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What's the logic behind
music pricing?

The prices we pay for cassettes and CDs are so varied it is bewildering

I am a music lover, and I am puzzled by the way prices of cassettes and CDs are fixed.

I usually buy old film songs, and they are priced around Rs 40 per cassette, mostly RPG HMV. New film cassettes in Telugu, Kannada and Tamil cost about Rs 40 to 45. One company called Lahari is selling at Rs 20. Hindi cassettes cost Rs 50 to Rs 60. My daughter wanted me to buy her a cassette of Michael Jackson's Invincible, and I was taken aback to find that it costs Rs 150. The shopkeeper said since it was an international release the price was high. I don't understand how I can get a tape of the same length with Indian music, and with well-known musicians, for less than half that price. Michael Jackson being an international pop star, sells more than Indian musicians, so shouldn't the price come down? Is the price of cassettes dependent on the artistes? I also find that songs from two films are clubbed and sold in one cassette, some time after the movies are released. They sell music worth Rs 80 at Rs 40 once the movies are a little old.

I am also puzzled by the pricing of CDs. T-Series CDs are sold at Rs 95, but classical CDs from other companies cost Rs 350 and more. Is there any difference in the quality of the tapes and CDs used by different companies to record music? Please, can anyone enlighten me?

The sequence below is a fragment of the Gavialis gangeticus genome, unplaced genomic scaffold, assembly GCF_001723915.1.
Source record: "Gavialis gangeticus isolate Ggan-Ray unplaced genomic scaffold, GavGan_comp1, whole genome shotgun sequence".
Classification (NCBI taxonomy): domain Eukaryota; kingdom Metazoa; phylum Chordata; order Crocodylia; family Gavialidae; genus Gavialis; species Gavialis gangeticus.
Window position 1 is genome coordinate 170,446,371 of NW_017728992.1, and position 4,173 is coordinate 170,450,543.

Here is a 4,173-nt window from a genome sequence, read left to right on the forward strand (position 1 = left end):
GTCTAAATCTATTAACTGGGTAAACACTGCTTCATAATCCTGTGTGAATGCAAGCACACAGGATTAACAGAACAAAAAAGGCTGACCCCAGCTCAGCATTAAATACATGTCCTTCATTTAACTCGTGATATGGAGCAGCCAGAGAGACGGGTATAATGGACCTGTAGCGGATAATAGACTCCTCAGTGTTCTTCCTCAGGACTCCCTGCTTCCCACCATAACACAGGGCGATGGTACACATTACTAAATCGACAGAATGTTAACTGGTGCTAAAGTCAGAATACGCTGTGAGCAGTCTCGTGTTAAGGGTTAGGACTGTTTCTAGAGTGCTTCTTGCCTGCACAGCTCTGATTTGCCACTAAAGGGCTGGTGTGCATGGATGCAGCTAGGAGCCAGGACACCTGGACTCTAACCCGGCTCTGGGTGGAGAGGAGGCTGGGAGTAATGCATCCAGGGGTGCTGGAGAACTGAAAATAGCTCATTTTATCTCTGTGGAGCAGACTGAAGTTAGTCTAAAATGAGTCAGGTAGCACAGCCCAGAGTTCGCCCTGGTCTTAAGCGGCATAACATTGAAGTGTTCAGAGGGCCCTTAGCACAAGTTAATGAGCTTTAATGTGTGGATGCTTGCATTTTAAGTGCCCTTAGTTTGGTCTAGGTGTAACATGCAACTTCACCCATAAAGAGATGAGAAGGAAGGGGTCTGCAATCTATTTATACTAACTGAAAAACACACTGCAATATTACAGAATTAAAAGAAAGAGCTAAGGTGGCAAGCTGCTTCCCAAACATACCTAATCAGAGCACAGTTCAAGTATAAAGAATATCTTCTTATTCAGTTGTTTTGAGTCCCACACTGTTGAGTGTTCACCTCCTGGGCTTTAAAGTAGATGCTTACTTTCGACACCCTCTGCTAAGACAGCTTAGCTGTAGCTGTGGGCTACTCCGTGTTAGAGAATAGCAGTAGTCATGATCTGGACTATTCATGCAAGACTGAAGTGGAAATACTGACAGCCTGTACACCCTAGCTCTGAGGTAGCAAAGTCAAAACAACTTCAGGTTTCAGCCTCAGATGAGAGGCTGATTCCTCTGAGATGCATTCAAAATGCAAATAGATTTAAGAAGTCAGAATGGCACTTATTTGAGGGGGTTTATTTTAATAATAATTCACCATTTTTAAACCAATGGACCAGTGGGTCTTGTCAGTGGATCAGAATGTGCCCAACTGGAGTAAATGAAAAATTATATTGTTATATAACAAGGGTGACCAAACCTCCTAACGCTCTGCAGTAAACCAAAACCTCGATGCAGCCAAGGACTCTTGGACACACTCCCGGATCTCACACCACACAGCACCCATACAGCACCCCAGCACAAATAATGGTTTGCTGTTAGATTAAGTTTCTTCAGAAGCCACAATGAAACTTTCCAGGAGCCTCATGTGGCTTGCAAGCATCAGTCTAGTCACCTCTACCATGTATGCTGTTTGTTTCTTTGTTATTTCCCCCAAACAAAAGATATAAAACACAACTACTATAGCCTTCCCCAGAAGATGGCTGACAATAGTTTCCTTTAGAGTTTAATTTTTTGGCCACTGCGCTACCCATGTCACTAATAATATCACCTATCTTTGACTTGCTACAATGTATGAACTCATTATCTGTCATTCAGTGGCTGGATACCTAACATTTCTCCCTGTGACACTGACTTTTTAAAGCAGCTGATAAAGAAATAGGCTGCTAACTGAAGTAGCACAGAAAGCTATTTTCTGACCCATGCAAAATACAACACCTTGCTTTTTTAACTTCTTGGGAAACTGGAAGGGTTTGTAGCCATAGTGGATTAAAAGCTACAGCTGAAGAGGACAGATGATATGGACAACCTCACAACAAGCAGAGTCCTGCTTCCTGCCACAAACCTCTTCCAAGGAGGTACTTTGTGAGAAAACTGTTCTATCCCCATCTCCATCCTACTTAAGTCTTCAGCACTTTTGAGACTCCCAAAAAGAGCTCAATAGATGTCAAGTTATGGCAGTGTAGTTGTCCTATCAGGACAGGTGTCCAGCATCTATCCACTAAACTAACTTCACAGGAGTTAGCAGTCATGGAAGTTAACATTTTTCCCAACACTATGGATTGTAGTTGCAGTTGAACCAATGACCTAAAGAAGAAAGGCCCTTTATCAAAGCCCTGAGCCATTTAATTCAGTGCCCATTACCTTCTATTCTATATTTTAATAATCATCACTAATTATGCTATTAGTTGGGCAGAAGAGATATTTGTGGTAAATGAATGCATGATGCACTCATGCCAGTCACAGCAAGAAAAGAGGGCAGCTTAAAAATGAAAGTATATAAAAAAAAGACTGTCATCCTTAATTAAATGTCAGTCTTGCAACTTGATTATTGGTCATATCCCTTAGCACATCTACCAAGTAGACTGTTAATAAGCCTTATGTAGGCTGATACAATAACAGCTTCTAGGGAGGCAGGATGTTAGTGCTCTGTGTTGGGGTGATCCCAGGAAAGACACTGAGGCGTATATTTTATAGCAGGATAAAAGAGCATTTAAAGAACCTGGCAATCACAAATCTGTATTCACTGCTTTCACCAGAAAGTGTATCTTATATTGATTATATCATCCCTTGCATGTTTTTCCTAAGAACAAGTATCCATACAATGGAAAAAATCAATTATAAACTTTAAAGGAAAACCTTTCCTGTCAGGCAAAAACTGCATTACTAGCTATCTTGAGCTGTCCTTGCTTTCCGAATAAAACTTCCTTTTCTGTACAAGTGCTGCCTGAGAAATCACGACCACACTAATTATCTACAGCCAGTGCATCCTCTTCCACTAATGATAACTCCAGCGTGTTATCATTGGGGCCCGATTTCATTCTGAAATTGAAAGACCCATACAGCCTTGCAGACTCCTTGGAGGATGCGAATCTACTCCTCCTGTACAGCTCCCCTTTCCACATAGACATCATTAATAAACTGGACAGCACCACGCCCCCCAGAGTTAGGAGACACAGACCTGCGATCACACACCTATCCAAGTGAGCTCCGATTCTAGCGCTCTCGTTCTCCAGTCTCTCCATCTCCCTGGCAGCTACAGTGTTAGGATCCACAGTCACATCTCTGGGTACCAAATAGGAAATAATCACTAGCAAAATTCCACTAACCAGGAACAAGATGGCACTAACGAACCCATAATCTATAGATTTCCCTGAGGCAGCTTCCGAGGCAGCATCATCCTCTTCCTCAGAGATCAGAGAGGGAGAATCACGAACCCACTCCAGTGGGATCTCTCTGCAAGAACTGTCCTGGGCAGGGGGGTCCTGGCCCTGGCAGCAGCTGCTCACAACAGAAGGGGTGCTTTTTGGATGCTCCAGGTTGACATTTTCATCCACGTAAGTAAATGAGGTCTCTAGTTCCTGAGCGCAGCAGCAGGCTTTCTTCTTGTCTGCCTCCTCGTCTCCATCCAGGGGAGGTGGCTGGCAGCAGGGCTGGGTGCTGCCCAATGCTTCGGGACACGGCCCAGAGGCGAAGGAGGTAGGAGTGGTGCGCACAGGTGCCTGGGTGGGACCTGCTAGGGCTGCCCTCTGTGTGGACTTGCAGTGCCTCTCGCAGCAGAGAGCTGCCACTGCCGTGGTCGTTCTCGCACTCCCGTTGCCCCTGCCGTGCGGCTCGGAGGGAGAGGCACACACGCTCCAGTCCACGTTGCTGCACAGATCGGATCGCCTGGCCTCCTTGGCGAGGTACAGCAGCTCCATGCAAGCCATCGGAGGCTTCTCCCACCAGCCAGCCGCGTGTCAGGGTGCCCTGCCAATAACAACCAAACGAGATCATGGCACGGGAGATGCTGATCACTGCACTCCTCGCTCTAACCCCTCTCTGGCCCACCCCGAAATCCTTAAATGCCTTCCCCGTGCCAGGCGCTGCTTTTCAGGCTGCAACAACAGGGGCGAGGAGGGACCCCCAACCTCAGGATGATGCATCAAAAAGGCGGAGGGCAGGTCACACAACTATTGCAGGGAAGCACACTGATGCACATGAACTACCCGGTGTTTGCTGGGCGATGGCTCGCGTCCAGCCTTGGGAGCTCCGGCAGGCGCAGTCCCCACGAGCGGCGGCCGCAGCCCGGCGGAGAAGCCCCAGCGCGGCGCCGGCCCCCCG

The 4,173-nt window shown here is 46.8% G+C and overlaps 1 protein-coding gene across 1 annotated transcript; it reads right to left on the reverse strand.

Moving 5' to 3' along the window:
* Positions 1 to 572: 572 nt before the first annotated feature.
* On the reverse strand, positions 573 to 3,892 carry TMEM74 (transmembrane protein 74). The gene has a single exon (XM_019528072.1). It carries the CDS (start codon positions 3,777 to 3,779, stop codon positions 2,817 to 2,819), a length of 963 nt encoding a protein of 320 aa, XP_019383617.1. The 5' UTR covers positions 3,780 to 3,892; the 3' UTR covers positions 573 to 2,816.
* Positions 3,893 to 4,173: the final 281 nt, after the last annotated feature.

Parimala M Rao

Factors behind the price

This is in reference to the letter from Ms Parimala M Rao.

She seems to be a bit confused about the pricing of audio cassettes and compact discs from various music labels. I would like to bring to her notice certain facts that go into the pricing of these products.

Company policy
Royalty payments
Market demand (forecast)
Artistes involved

We have priced our audio cassettes at Rs 20 and compact discs at Rs 100. Two years back the same cassettes were priced at Rs 32. We reduced the price to check piracy and cut competition. The quality of the hardware that goes into the physical product has not changed. We have an in-house mastering, recording and production unit. Consequently, Lahari can afford to sell cassettes at this price. Lahari's cassettes and compact discs are in high demand in the US, Europe, and the Middle East, besides in India. Do you think that poor quality of products would have been accepted by people abroad and in India.

A vegetarian lunch in Taj West End will be at least five times costlier than one in Shanthi Sagar. This does not mean that the food in Shanthi Sagar is of inferior quality. On the contrary, I have heard people praising the food in small outlets rather than what is available in star hotels.

It is thus not the quality of tapes that influence the pricing but the above points. Hope I have cleared Ms Rao's doubts.

Anshu Jayaswal
Lahari Recording Co

Sivaji: top 10

These are my favourites among Sivaji Ganesan songs:

1. Meluguvathi erigindradhu (Gauravam)
2. Chellakiligalam (Enga Mama)
3. Oru naal (Paadhukaapu)
4. Nallarvarkellam (Thyagam)
5. Annan Kaatiya (Padithal Mattum Pothuma)
6. Deivame deivame (Deiva Magan)
7. Aattu vithal (Avanthan Manithan)
8. Manithan ninapathundu (Avanthan Manithan)
9. Naalai Naalai (Uthaman)
10. Aru Maname Aaaru (Aandavan Katalai)


Where is Harris?

Harris! Some songs of his sound just the same as A R Rahman's. Let me give you a list:


1. Gulmohar malare = Pachai nirame (Alai Payuthey)
2. Muthal kanave (first part only) = Narumugayee (Iruvar)
3. Hari gora = Chandirenei thottuthe yar? (Ratchagan)
4. Pada pathampuchi = Uppu karuvadu (Mudhalvan)

1. Venmathiye = Evano oruvan (Alai Payuthey) 2. Azhuga theeya = Mustafa (Kadal Desam) 12B

1. Love pannu = Kanai Kathikolathe (Iruvar)/Kichu eruthe (Padaiyappa)
2. Poove vai pesum bothe = Katre yen vasal (Rhythm)


Fabmart Music

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